Linda Yaccarino, the CEO of social media platform X, was the headline guest at Vox Media’s Code 2023 event earlier this week. CNBC’s Julia Boorstin interviewed Elon Musk’s handpicked CEO, who is tasked with bringing advertisers back to the platform formerly known as Twitter.
As you may have seen, thanks to all the social media chatter surrounding the event, the interview did not go well for Yaccarino.
In case you missed it, Mashable has broken down the most intriguing moments of Yaccarino’s disaster of an interview at the tech conference.
X has lost millions of daily active users
As Mashable previously reported, Linda Yaccarino provided new daily active user stats for X at the event. According to Yaccarino, X currently has 225 million daily active users. Following the conference, X revised this number and claimed that the daily active user count is actually 245 million.
Regardless of which number is accurate, it’s a drop in the platform’s daily active users.
It’s been more than 10 months since Musk shared X’s daily active user metrics in November 2022, the week before he acquired the company, when he said that Twitter had 254.5 million daily active users. By mid-November, Twitter had grown to 259.4 million users.
So, X has lost millions of daily active users and now has less than it did before Musk took over nearly one whole year ago.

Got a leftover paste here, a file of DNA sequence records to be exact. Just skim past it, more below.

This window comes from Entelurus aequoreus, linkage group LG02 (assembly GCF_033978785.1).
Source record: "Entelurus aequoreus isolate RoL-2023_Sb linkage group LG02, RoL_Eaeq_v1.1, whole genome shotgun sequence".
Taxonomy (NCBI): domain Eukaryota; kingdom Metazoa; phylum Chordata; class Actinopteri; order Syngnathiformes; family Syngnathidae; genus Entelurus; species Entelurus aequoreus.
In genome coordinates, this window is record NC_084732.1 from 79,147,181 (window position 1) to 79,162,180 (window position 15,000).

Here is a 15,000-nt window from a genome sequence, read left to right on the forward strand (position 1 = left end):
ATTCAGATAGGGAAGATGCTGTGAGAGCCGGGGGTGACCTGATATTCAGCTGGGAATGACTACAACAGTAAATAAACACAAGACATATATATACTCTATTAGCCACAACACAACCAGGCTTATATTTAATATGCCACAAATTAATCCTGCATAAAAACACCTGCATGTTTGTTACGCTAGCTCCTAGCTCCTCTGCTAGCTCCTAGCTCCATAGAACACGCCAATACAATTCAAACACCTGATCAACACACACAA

Yoel Roth’s last-minute appearance
Much of the discussion around Yaccarino’s interview relates to her flustered handling of a last-minute addition to the event program.
Yoel Roth, the former head of Twitter Trust and Safety, was added to the Code 23 conference on the day of the event. Roth was in charge of the user safety and moderation-related issues that Musk has so frequently been criticized over. Notably, Roth fled his home last year after Musk publicly attacked him on the platform.
While Yaccarino was aware of Roth’s addition before he took to the stage, and he spoke around an hour before her interview started, Roth’s interview was one of the main things Yaccarino wanted to talk about.
Perhaps one of the more bizarre moments was when Yaccarino claimed that, after Musk targeted him, some of the hate Roth received was off of the Twitter platform. This completely ignores the fact that the bulk of it happened on the app and that any hate he received elsewhere was first stoked by its owner — Yaccarino’s boss, Elon Musk — and that happened on Twitter.
X CEO doesn’t have the X app on her home screen
Perhaps the most viral moment from Yaccarino’s interview wasn’t even regarding something she said.
At one point during Boorstin’s questioning, Yaccarino held up her mobile device and promoted X as the place where real-time conversation around events was going on. Her point was that X was the go-to platform, and thus the go-to mobile app, to have these important discussions about news and culture.
One problem. As many eagle-eyed viewers noticed, it appears that the X CEO doesn’t have the X app on her smartphone’s home screen. Yaccarinno presented the phone to the crowd and the X app was nowhere to be seen. Interestingly, apps for Facebook, Instagram, and Signal all made it on Yaccarino’s home screen.